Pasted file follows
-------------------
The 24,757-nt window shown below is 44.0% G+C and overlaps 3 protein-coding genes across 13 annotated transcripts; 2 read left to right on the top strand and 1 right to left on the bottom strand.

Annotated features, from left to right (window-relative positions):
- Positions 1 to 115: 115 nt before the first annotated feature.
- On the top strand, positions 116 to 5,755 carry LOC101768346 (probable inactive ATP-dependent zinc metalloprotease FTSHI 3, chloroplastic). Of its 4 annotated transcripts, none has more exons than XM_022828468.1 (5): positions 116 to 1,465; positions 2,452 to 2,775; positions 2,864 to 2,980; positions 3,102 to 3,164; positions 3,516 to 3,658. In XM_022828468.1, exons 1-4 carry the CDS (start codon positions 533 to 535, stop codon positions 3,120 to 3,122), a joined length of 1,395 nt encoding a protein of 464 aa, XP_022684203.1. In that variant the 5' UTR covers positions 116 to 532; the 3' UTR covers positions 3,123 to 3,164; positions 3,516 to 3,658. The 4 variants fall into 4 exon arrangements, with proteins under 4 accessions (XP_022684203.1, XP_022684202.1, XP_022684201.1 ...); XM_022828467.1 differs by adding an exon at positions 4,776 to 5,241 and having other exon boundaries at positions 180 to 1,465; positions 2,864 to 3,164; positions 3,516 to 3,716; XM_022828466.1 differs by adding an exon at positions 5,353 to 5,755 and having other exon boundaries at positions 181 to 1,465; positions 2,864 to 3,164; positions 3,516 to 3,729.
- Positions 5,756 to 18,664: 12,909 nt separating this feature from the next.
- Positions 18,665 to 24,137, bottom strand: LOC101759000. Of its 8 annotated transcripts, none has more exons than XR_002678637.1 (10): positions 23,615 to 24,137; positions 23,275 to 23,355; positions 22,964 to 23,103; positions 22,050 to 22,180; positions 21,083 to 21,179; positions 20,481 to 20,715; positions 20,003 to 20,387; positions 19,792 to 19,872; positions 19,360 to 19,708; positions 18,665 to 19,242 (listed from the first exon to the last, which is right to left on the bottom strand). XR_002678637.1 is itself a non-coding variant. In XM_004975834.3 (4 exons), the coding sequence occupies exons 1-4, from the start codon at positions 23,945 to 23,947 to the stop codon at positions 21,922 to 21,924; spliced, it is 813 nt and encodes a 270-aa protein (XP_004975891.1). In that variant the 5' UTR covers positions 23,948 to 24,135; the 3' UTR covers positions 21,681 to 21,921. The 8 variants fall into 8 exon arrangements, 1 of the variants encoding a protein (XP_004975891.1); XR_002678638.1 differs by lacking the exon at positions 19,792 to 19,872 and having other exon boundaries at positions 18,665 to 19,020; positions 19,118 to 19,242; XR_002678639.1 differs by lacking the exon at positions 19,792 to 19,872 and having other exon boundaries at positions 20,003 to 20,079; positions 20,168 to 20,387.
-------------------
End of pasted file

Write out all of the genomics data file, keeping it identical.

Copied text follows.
The 24,757-nt window shown below is 44.0% G+C and overlaps 3 protein-coding genes across 13 annotated transcripts; 2 read left to right on the top strand and 1 right to left on the bottom strand.

Annotated features, from left to right (window-relative positions):
- Positions 1 to 115: 115 nt before the first annotated feature.
- On the top strand, positions 116 to 5,755 carry LOC101768346 (probable inactive ATP-dependent zinc metalloprotease FTSHI 3, chloroplastic). Of its 4 annotated transcripts, none has more exons than XM_022828468.1 (5): positions 116 to 1,465; positions 2,452 to 2,775; positions 2,864 to 2,980; positions 3,102 to 3,164; positions 3,516 to 3,658. In XM_022828468.1, exons 1-4 carry the CDS (start codon positions 533 to 535, stop codon positions 3,120 to 3,122), a joined length of 1,395 nt encoding a protein of 464 aa, XP_022684203.1. In that variant the 5' UTR covers positions 116 to 532; the 3' UTR covers positions 3,123 to 3,164; positions 3,516 to 3,658. The 4 variants fall into 4 exon arrangements, with proteins under 4 accessions (XP_022684203.1, XP_022684202.1, XP_022684201.1 ...); XM_022828467.1 differs by adding an exon at positions 4,776 to 5,241 and having other exon boundaries at positions 180 to 1,465; positions 2,864 to 3,164; positions 3,516 to 3,716; XM_022828466.1 differs by adding an exon at positions 5,353 to 5,755 and having other exon boundaries at positions 181 to 1,465; positions 2,864 to 3,164; positions 3,516 to 3,729.
- Positions 5,756 to 18,664: 12,909 nt separating this feature from the next.
- Positions 18,665 to 24,137, bottom strand: LOC101759000. Of its 8 annotated transcripts, none has more exons than XR_002678637.1 (10): positions 23,615 to 24,137; positions 23,275 to 23,355; positions 22,964 to 23,103; positions 22,050 to 22,180; positions 21,083 to 21,179; positions 20,481 to 20,715; positions 20,003 to 20,387; positions 19,792 to 19,872; positions 19,360 to 19,708; positions 18,665 to 19,242 (listed from the first exon to the last, which is right to left on the bottom strand). XR_002678637.1 is itself a non-coding variant. In XM_004975834.3 (4 exons), the coding sequence occupies exons 1-4, from the start codon at positions 23,945 to 23,947 to the stop codon at positions 21,922 to 21,924; spliced, it is 813 nt and encodes a 270-aa protein (XP_004975891.1). In that variant the 5' UTR covers positions 23,948 to 24,135; the 3' UTR covers positions 21,681 to 21,921. The 8 variants fall into 8 exon arrangements, 1 of the variants encoding a protein (XP_004975891.1); XR_002678638.1 differs by lacking the exon at positions 19,792 to 19,872 and having other exon boundaries at positions 18,665 to 19,020; positions 19,118 to 19,242; XR_002678639.1 differs by lacking the exon at positions 19,792 to 19,872 and having other exon boundaries at positions 20,003 to 20,079; positions 20,168 to 20,387.